MDS Criteria for the Diagnosis of Multiple System Atrophy
Since its publication in 2008 the second consensus criteria1 was the gold standard for the diagnosis of multiple system atrophy (MSA). But the criteria has poor sensitivity in early disease stages2 and suboptimal accuracy.3,4 These shortcomings prevent proper counseling, enrollement in clinical trials of potential disease-modifying drugs, and the validation of diagnostic markers.5
Attemptying to improve on the second consensus criteria, the MDS MSA Study Group (MoDiMSA-SG) took a close look to identify specific shortcomings.5 Then, a Task Force within MDS conducted the development process that resulted in a novel MDS MSA criteria. Systematic literature review of clinical and laboratory features relevant for MSA diagnosis and consensus process including two Delphi rounds, an open survey for all MDS membership and Virtual Consensus Conference were used to develop and optimize the new MDS MSA criteria.
The MDS MSA criteria are designed for clinical practice, for the inclusion of patients in clinical trials, and for research purposes. It has four levels of diagnostic accuracy: neuropathologically established MSA, clinically established MSA, clinically probable MSA and possible prodromal MSA. Clinically established MSA provides maximum specificity with acceptable sensitivity, clinically probable MSA allows balanced sensitivity and specificity, while a new research category of possible prodromal MSA has low specificity.
Clinically established and clinically probable MSA require a combination of core clinical features (autonomic failure, parkinsonism and cerebellar syndrome), supportive motor and non-motor features (previously termed red flags), brain MRI findings and an absence of exclusion criteria. Division into motor phenotypes of MSA-parkinsonian (MSA-P) and MSA-cerebellar (MSA-C) remains unchanged. Core clinical features of clinically probable MSA are more sensitive and usually manifest earlier compared to the core features of clinically established MSA (see bold in table). While autonomic failure is a mandatory criterion for clinically established MSA diagnosis, at least two of autonomic failure, parkinsonism and cerebellar syndrome in any combination, including parinsonisam and ataxia without autonomic failure, allow for the diagnosis of clinically probable MSA. Clinically established MSA requires one brain MRI marker of atrophy or diffusivity changes in the putamen or infratentorial structures suggestive of MSA, while no MRI markers are required for the diagnosis of clinically probable MSA (Table 1).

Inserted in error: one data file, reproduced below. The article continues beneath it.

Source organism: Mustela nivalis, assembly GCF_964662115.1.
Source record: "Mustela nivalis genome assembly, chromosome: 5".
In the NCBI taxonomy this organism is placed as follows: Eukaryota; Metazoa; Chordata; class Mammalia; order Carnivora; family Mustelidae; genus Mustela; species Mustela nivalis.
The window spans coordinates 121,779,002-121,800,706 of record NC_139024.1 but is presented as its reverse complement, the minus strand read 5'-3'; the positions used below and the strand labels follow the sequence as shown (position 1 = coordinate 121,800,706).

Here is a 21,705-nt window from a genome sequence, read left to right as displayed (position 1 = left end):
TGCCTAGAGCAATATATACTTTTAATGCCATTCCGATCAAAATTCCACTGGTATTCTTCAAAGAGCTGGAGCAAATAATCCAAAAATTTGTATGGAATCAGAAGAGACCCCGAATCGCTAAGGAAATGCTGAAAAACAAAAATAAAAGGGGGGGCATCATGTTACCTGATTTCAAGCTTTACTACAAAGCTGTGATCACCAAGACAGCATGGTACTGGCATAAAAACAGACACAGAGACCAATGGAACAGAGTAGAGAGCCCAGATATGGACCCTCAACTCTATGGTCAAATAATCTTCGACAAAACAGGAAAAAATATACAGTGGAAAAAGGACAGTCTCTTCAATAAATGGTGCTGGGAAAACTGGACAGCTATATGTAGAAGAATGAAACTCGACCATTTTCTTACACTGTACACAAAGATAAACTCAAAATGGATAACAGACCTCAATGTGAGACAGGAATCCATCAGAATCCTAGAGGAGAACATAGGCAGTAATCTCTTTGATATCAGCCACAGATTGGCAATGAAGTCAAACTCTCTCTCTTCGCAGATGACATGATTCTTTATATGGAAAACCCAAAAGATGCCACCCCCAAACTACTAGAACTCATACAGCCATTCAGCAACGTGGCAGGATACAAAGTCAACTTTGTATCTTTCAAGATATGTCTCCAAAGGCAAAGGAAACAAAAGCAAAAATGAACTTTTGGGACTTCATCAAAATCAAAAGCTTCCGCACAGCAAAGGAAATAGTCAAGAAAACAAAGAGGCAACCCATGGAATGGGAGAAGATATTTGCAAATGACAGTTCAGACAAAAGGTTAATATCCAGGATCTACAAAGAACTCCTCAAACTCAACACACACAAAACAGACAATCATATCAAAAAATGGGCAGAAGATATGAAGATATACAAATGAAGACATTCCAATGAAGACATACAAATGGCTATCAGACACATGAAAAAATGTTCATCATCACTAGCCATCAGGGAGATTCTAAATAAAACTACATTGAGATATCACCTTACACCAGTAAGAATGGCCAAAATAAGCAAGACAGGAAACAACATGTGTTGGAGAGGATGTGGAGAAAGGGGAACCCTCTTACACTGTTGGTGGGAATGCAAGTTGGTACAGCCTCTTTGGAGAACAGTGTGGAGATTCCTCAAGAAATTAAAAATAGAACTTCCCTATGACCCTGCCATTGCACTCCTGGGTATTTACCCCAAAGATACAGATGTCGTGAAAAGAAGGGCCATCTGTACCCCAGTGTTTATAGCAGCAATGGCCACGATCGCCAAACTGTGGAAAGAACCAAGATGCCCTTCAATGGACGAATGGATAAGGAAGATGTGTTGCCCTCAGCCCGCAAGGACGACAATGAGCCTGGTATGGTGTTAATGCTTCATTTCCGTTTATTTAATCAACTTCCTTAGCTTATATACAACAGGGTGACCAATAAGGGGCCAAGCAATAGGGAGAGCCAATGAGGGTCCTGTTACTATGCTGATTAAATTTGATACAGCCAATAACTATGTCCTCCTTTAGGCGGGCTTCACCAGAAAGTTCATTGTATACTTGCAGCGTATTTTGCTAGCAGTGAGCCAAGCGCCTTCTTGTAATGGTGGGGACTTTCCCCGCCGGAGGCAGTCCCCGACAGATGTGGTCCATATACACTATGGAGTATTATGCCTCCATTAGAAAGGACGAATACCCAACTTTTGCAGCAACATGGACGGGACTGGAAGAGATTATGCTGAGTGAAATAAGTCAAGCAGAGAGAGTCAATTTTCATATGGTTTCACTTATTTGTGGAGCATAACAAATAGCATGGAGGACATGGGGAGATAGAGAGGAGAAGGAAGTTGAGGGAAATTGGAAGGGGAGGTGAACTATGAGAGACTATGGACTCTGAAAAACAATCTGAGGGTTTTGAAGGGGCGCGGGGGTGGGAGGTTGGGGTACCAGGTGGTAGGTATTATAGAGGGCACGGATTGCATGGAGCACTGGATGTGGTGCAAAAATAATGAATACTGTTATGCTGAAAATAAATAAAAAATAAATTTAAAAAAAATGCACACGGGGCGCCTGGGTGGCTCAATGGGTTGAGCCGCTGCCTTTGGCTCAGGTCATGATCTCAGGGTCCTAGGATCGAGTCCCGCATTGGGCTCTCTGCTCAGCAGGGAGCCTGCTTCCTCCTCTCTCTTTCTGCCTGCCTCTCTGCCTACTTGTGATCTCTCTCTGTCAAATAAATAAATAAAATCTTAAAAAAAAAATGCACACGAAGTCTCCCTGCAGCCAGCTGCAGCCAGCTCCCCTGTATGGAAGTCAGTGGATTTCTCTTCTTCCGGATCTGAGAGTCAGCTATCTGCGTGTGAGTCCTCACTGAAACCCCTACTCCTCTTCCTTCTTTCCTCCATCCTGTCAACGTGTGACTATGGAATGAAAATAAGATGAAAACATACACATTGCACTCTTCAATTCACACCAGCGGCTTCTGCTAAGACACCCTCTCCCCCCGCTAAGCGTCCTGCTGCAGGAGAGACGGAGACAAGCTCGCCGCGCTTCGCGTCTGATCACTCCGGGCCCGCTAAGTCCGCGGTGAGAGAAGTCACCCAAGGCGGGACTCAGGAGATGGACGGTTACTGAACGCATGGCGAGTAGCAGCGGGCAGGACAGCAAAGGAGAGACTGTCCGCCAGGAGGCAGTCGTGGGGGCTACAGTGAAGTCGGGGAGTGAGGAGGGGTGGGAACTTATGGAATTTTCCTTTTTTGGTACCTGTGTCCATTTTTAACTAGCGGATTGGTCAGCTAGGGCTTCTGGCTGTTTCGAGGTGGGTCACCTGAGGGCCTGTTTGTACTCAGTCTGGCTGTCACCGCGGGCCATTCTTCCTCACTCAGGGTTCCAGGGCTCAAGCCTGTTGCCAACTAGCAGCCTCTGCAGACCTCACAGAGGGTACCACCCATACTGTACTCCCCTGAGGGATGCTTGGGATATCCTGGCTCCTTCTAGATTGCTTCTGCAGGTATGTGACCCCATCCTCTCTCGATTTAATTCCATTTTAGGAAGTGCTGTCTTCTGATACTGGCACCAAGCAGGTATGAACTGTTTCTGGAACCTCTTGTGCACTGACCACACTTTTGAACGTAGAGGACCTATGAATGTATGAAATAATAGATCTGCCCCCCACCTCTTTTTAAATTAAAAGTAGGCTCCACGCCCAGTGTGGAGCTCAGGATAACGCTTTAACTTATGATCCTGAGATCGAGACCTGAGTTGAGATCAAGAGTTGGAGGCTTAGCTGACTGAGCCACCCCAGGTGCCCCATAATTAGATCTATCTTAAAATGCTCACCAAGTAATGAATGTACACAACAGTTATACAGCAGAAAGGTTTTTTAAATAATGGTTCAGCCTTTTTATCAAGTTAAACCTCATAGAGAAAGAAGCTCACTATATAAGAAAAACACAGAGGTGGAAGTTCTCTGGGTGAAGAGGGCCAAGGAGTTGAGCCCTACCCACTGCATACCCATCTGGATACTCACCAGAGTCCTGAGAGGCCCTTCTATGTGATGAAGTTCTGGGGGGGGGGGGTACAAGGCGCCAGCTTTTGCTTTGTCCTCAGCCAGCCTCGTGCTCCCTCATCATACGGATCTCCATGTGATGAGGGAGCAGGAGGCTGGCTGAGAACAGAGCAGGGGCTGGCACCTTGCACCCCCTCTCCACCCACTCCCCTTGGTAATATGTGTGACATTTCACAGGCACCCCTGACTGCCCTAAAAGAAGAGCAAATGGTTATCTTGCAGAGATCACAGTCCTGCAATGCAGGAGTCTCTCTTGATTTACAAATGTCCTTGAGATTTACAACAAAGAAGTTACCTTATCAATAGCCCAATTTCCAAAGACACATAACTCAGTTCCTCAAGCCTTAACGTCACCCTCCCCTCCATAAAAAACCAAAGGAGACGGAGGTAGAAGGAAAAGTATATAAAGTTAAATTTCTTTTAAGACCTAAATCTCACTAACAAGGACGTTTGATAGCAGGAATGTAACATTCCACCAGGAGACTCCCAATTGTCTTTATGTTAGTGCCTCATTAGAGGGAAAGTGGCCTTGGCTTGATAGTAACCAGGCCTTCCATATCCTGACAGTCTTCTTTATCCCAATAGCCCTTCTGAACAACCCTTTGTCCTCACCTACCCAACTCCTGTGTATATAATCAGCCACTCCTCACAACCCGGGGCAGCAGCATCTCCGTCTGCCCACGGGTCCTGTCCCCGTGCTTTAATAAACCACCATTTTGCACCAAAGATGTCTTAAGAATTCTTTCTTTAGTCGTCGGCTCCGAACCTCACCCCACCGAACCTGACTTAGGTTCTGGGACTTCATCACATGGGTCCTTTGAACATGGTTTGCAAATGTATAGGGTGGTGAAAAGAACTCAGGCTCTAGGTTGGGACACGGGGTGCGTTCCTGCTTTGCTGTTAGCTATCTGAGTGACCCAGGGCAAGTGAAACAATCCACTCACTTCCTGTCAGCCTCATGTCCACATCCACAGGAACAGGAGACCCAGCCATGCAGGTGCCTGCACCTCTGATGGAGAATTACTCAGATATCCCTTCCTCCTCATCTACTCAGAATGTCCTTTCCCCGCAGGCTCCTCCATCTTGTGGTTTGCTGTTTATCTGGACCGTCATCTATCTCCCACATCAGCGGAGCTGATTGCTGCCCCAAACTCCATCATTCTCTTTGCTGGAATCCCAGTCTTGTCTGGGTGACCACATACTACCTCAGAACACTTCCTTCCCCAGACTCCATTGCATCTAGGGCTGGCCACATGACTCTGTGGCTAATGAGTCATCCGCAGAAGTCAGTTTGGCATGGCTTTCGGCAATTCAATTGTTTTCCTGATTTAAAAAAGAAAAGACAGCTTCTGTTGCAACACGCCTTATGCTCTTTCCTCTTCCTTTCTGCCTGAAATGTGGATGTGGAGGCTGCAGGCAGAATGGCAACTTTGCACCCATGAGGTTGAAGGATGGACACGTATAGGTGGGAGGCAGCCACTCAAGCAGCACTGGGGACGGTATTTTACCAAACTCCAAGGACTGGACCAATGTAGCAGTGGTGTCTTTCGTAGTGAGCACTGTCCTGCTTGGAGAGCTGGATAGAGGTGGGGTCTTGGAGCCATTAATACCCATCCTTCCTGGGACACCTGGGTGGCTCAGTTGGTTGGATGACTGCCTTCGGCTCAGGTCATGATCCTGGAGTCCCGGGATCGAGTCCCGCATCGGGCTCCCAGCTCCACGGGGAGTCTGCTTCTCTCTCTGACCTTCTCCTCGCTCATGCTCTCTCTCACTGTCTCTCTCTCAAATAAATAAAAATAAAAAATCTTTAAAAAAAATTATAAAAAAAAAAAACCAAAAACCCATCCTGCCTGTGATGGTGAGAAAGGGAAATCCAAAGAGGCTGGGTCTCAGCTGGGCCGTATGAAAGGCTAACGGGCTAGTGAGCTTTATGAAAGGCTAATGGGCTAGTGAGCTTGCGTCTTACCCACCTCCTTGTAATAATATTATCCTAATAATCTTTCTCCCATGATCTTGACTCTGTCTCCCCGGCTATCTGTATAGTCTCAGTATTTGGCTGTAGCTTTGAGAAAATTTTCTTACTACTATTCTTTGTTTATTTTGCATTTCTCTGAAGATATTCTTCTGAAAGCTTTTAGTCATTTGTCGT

Possible prodromal MSA is a research category designed to capture patients at their early disease stage. Patients in this category are those with isolated autonomic failure and REM sleep behavior disorder, subtle motor signs and an absence of exclusion criteria (Table 2).
Most supportive biomarkers were not included in the new criteria due to their still limited availability and a need for validation. However, we encourage clinicians to investigate their presence in patients with all MSA categories whenever available so that more data will be available in the future. These include brain MRI markers (for possible prodromal MSA), brain FDG-PET markers, normal cardiac 123 I-MIBG-scintigraphy, polysomnography proven REM sleep behavior disorder (for clinically established and clinically probable MSA), supine plasma norepinephrine level >100 pg/ml associated with neurogenic orthostatic hypotension, detrusor hyperactivity with impaired contraction or detrusor sphincter dyssynergia on urodynamic testing and unexplained abnormal sphincter EMG. Most promising are α-synuclein oligomers detected by protein aggregation assays in CSF associated with increased plasma or CSF NfL. The list of supportive biomarkers will likely grow and criteria refinement will be needed when more evidence become available.
The MoDiMSA-SG is conducting a prospective multicenter validation study on the new MDS MSA criteria. Validation is particularly needed for the research category of possible prodromal MSA and for the supportive biomarkers. Emerging data from ongoing and future studies will help refine the MDS MSA criteria. A systematic Horizon Scanning methodology for picking up diagnostic innovations will be considered for regular criteria updates.
1. Gilman S, Wenning GK, Low PA, et al. Second consensus statement on the diagnosis of multiple system atrophy. Neurology. 2008;71(9):670-676.
2. Osaki Y, Ben-Shlomo Y, Lees A, Wenning G, Quinn N. A validation exercise on the new consensus criteria for multiple system atrophy. Mov Disord. 2009;24(15):2272-2276.
3. Miki Y, Foti SC, Asi YT, et al. Improving diagnostic accuracy of multiple system atrophy: a clinicopathological study. Brain. 2019. doi:10.1093/brain/awz214
4. Koga S, Aoki N, Uitti R, et al. When DLB, PD, and PSP masquerade as MSA. Neurology. 2015;85(5):404-412.
5. Stankovic I, Quinn N, Vignatelli L, et al. A critique of the second consensus criteria for multiple system atrophy. Mov Disord. 2019;34(7):975-984.